1. Amelia Earhart
The first female pilot to fly solo across the Atlantic, Amelia Earhart’s aviation feats made her a 1930s “Queen of the Air” celebrity until disappearing in an around-the-world flight attempt.
2. Anne Frank
The story of Anne Frank hiding from Nazis during the Holocaust lives on in words she left behind. Concealed with her family until discovery two year later, all of the Franks except patriarch Otto perished in concentration camps. Otto’s later discovery of Anne’s diary led to its publication in over sixty languages.
3. Clara Barton
Founder of the American Red Cross, pioneering nurse Clare Barton continues to inspire today with strides in nursing education made during the Civil War.
4. Farah Pahlavi
Farah Pahlavi is the former empress of Iran, and widow of Muhammad Reza Pahlavi, who fled Iran and has been living in exile for the last 40 years. She continues to promote the civilization, history and art of Persia.
5. Florence Nightingale
British nurse Florence Nightingale revitalized 19th and 20th century wound care and was known for her nightly nursing rounds as the ‘Lady with the Lamp.’
6. Frida Kahlo
The originator of the “selfie,” Mexican artist Frida Kahlo is remembered for exploring questions of gender, class and race through her art.
7. Gladys West
Instrumental in GPS technology development, mathematician Gladys West’s humble nature kept her role in the now universally-used technology relatively unknown until recent years.
8. Golda Meir
Israeli teacher and the first female prime minister, Golda Meir was described as the “Iron Lady” for her straight-talking, strong-willed role in the formation of the state of Israel.
9. Harriet Tubman
American abolitionist Araminta Ross was born into slavery in 1822 and later chose her own non-slave name, Harriet Tubman. After escaping, Tubman quickly returned to rescue others, working through a network of activists known as the Underground Railroad. She also served in several capacities in the Union Army, including as a spy and armed scout.
10. Helen Keller
The inspirational story of the blind-deaf Helen Keller and her subsequent breakthrough in communication with teacher Annie Sullivan inspired books, plays and movies. She was the first blind-deaf person to earn a Bachelor of Arts degree.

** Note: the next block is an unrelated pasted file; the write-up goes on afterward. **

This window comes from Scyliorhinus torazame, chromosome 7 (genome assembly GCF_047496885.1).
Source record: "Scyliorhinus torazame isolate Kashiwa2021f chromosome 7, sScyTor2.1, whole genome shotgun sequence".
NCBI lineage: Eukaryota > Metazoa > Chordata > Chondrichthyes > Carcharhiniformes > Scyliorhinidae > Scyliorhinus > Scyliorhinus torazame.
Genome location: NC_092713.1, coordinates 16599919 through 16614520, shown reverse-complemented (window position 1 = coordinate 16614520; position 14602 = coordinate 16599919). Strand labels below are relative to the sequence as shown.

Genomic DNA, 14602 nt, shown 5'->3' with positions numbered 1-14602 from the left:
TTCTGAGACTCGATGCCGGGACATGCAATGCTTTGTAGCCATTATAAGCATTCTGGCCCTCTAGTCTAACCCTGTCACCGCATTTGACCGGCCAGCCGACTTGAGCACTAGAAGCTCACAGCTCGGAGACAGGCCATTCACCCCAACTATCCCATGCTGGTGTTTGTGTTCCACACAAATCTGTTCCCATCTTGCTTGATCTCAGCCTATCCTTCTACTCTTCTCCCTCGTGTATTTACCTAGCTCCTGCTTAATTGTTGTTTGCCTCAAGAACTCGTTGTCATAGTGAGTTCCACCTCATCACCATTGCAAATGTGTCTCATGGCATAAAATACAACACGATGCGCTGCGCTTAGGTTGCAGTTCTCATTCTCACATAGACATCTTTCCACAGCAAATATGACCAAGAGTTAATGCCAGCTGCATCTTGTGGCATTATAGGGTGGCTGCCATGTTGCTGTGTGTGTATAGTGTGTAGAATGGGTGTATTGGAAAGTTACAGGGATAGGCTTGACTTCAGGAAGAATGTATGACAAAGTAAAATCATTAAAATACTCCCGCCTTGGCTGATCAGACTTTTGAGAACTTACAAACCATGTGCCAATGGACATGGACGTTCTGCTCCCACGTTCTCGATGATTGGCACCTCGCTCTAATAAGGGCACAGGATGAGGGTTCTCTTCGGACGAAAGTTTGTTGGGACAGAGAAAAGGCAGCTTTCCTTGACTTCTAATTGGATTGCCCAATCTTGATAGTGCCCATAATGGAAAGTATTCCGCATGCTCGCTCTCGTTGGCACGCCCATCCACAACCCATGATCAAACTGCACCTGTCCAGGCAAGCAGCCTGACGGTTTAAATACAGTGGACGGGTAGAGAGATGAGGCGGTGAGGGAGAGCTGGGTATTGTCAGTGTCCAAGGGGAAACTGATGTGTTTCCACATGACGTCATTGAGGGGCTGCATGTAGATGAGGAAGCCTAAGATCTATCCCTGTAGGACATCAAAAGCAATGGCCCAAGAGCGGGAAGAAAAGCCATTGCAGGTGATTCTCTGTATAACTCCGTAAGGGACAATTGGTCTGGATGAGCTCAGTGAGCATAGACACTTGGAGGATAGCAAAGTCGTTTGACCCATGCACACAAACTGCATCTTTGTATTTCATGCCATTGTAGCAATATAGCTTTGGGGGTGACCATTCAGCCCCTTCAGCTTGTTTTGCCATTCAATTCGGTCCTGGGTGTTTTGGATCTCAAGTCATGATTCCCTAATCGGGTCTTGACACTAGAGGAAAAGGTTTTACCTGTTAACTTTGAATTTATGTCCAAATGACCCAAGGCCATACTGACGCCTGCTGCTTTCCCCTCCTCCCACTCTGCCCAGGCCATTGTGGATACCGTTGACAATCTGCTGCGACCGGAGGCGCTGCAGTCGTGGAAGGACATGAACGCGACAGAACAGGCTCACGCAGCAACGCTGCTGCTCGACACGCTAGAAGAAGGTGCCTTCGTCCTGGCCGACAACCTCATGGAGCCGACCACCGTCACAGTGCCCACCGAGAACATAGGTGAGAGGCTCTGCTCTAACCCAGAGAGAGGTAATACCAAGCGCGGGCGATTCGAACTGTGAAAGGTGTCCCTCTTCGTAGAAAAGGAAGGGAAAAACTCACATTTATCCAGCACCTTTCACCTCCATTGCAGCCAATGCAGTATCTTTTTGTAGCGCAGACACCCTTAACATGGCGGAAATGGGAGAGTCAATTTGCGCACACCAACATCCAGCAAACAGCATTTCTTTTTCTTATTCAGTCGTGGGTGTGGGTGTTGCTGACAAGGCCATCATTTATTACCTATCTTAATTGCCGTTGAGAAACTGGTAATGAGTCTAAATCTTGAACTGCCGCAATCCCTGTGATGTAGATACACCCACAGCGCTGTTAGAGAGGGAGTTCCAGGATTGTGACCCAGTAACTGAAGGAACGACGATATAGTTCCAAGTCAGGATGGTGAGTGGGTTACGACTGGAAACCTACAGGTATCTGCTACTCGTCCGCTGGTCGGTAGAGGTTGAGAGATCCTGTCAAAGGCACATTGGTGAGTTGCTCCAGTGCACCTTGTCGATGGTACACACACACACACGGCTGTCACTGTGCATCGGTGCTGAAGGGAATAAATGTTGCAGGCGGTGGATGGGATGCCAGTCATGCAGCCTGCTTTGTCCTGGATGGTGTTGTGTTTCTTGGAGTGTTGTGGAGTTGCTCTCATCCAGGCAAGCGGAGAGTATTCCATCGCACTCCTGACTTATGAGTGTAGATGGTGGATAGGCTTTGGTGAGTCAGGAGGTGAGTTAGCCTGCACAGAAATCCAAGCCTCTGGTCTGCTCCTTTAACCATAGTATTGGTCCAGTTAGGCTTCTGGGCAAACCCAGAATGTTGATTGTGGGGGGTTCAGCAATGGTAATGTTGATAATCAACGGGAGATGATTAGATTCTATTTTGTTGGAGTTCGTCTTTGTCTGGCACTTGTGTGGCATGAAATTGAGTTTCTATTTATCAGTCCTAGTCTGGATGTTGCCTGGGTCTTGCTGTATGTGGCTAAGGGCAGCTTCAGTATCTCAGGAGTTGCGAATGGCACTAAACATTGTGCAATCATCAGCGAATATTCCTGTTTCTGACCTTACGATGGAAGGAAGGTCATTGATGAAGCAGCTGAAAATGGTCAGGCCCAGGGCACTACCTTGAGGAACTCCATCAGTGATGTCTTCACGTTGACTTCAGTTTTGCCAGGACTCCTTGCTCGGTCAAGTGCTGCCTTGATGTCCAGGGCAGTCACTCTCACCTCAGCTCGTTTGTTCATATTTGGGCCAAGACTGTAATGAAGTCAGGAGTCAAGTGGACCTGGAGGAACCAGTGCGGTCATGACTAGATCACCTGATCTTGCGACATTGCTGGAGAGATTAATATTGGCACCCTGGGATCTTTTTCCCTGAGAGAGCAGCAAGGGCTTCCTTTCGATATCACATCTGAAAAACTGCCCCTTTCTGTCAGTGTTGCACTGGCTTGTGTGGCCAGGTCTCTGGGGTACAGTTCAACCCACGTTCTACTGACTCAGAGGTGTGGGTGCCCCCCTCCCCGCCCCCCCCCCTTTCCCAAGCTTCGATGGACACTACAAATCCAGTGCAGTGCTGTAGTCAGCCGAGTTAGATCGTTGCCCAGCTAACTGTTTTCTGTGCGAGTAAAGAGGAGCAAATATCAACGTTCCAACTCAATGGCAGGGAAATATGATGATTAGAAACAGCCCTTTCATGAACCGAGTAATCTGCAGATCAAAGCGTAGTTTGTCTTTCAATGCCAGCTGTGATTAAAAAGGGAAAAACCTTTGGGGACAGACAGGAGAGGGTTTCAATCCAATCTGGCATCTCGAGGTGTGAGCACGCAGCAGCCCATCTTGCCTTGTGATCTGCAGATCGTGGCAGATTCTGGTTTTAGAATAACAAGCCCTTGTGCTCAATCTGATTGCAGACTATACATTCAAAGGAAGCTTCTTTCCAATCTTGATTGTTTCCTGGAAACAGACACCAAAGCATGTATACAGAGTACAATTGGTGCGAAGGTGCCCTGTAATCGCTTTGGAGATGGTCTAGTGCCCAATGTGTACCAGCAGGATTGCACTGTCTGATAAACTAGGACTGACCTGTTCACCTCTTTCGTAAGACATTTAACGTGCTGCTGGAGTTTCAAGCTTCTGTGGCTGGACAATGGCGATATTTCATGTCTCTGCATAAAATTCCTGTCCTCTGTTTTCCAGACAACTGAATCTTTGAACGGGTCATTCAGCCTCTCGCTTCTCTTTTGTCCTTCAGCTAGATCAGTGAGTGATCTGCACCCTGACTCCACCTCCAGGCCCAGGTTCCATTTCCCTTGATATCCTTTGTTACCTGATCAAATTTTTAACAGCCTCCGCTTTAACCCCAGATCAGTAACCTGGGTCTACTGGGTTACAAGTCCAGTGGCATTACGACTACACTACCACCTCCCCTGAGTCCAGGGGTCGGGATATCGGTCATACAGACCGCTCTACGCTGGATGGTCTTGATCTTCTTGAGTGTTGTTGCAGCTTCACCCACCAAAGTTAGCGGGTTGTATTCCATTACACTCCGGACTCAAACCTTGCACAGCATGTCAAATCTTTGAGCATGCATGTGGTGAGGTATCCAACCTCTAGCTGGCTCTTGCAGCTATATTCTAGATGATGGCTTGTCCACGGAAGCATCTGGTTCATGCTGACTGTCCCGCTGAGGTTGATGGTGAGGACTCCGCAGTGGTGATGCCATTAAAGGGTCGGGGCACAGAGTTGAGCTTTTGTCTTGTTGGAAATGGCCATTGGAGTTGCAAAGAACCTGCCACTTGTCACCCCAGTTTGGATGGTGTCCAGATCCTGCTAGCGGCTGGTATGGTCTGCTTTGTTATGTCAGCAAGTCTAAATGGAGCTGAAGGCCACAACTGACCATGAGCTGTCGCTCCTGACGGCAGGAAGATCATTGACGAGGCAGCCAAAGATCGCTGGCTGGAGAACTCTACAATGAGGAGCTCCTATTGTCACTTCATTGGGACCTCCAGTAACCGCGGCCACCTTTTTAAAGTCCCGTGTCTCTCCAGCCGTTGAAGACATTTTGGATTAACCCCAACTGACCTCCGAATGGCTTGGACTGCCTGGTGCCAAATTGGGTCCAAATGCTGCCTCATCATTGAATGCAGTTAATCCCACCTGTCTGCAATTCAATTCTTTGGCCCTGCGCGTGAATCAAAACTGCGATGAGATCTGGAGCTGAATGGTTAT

11. Indira Gandhi
Indira Gandhi was the first and only female Prime Minister of India. Assassinated by her own bodyguards, Gandhi is known for greatly increasing her country’s influence in the modern era.
12. Jacqueline Kennedy Onassis
Immortalized as “Jackie O,” style icon Jacqueline Kennedy Onassis charmed the globe with her elegance and poise, primarily as First Lady of the United States and widow of President John F. Kennedy.
13. Jane Goodall
Primatologist Jane Goodall’s work in anthropology yielded a more than 55-year study of social relationships among wild chimpanzees. She continues to promote conservation and animal welfare to this day.
14. Malala Yousafzai
At age 17, Pakistani education advocate Mala Yousafzai became the youngest person to win a Nobel Peace Prize after surviving a 2012 Taliban assassination attempt. She continues to speak internationally for education rights, especially for women.
15. Marie Curie
Scientist Marie Curie was a woman of firsts: the first woman awarded a Nobel Prize, the first person and only woman to win twice, and the first and only person to win the prize in two different sciences – physics and chemistry.
16. Mother Teresa
Roman Catholic nun Mary Teresa Bojaxhiu was known worldwide as Mother Teresa for humanitarian work serving India’s poorest of the poor. She was recently canonized.
17. Princess Diana of Wales
Beyond her 1997 death, Princess Diana of Wales inspired the world as a humanitarian who used the media frenzy surrounding her to raise awareness for philanthropic causes including HIV/AIDS and cancer research.
18. Rosa Parks
A name synonymous with the American civil rights movement, Rosa Parks is known for refusing to give up her seat in a ‘whites-only’ section of an Alabama bus during segregation. She quickly became a visible symbol for the importance of fighting for civil rights.